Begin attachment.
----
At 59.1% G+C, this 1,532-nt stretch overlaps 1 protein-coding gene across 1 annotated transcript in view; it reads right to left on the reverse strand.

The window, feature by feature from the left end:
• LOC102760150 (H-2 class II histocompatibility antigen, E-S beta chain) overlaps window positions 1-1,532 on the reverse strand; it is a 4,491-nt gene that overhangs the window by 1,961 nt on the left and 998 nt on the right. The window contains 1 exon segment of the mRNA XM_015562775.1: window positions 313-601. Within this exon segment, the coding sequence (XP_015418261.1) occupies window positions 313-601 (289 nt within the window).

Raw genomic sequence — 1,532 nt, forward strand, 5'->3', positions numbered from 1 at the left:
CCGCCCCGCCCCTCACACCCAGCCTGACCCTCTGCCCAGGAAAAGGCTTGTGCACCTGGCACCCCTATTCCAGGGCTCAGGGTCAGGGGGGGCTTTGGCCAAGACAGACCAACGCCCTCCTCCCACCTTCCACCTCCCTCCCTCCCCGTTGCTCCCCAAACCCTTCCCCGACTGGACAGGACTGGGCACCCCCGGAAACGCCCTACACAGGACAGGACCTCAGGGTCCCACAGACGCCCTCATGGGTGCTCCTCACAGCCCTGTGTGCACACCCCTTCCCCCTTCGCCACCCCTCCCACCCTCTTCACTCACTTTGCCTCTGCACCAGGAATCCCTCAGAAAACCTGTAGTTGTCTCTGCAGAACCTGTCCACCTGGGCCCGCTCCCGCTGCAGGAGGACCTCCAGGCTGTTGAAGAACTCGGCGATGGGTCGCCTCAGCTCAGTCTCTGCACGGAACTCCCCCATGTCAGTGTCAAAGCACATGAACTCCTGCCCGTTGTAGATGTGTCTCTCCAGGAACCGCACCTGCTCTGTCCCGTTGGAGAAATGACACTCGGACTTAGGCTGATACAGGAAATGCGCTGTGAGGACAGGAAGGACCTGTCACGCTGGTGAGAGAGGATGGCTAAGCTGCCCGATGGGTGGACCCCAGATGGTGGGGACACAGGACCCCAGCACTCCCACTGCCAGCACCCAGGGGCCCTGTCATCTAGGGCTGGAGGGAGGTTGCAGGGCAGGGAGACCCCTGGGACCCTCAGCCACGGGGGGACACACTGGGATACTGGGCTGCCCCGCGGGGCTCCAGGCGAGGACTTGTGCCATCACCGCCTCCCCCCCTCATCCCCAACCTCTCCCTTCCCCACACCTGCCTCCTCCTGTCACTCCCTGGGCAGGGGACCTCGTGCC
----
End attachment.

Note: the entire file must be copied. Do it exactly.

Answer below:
At 59.1% G+C, this 1,532-nt stretch overlaps 1 protein-coding gene across 1 annotated transcript in view; it reads right to left on the reverse strand.

The window, feature by feature from the left end:
• LOC102760150 (H-2 class II histocompatibility antigen, E-S beta chain) overlaps window positions 1-1,532 on the reverse strand; it is a 4,491-nt gene that overhangs the window by 1,961 nt on the left and 998 nt on the right. The window contains 1 exon segment of the mRNA XM_015562775.1: window positions 313-601. Within this exon segment, the coding sequence (XP_015418261.1) occupies window positions 313-601 (289 nt within the window).

Raw genomic sequence — 1,532 nt, forward strand, 5'->3', positions numbered from 1 at the left:
CCGCCCCGCCCCTCACACCCAGCCTGACCCTCTGCCCAGGAAAAGGCTTGTGCACCTGGCACCCCTATTCCAGGGCTCAGGGTCAGGGGGGGCTTTGGCCAAGACAGACCAACGCCCTCCTCCCACCTTCCACCTCCCTCCCTCCCCGTTGCTCCCCAAACCCTTCCCCGACTGGACAGGACTGGGCACCCCCGGAAACGCCCTACACAGGACAGGACCTCAGGGTCCCACAGACGCCCTCATGGGTGCTCCTCACAGCCCTGTGTGCACACCCCTTCCCCCTTCGCCACCCCTCCCACCCTCTTCACTCACTTTGCCTCTGCACCAGGAATCCCTCAGAAAACCTGTAGTTGTCTCTGCAGAACCTGTCCACCTGGGCCCGCTCCCGCTGCAGGAGGACCTCCAGGCTGTTGAAGAACTCGGCGATGGGTCGCCTCAGCTCAGTCTCTGCACGGAACTCCCCCATGTCAGTGTCAAAGCACATGAACTCCTGCCCGTTGTAGATGTGTCTCTCCAGGAACCGCACCTGCTCTGTCCCGTTGGAGAAATGACACTCGGACTTAGGCTGATACAGGAAATGCGCTGTGAGGACAGGAAGGACCTGTCACGCTGGTGAGAGAGGATGGCTAAGCTGCCCGATGGGTGGACCCCAGATGGTGGGGACACAGGACCCCAGCACTCCCACTGCCAGCACCCAGGGGCCCTGTCATCTAGGGCTGGAGGGAGGTTGCAGGGCAGGGAGACCCCTGGGACCCTCAGCCACGGGGGGACACACTGGGATACTGGGCTGCCCCGCGGGGCTCCAGGCGAGGACTTGTGCCATCACCGCCTCCCCCCCTCATCCCCAACCTCTCCCTTCCCCACACCTGCCTCCTCCTGTCACTCCCTGGGCAGGGGACCTCGTGCC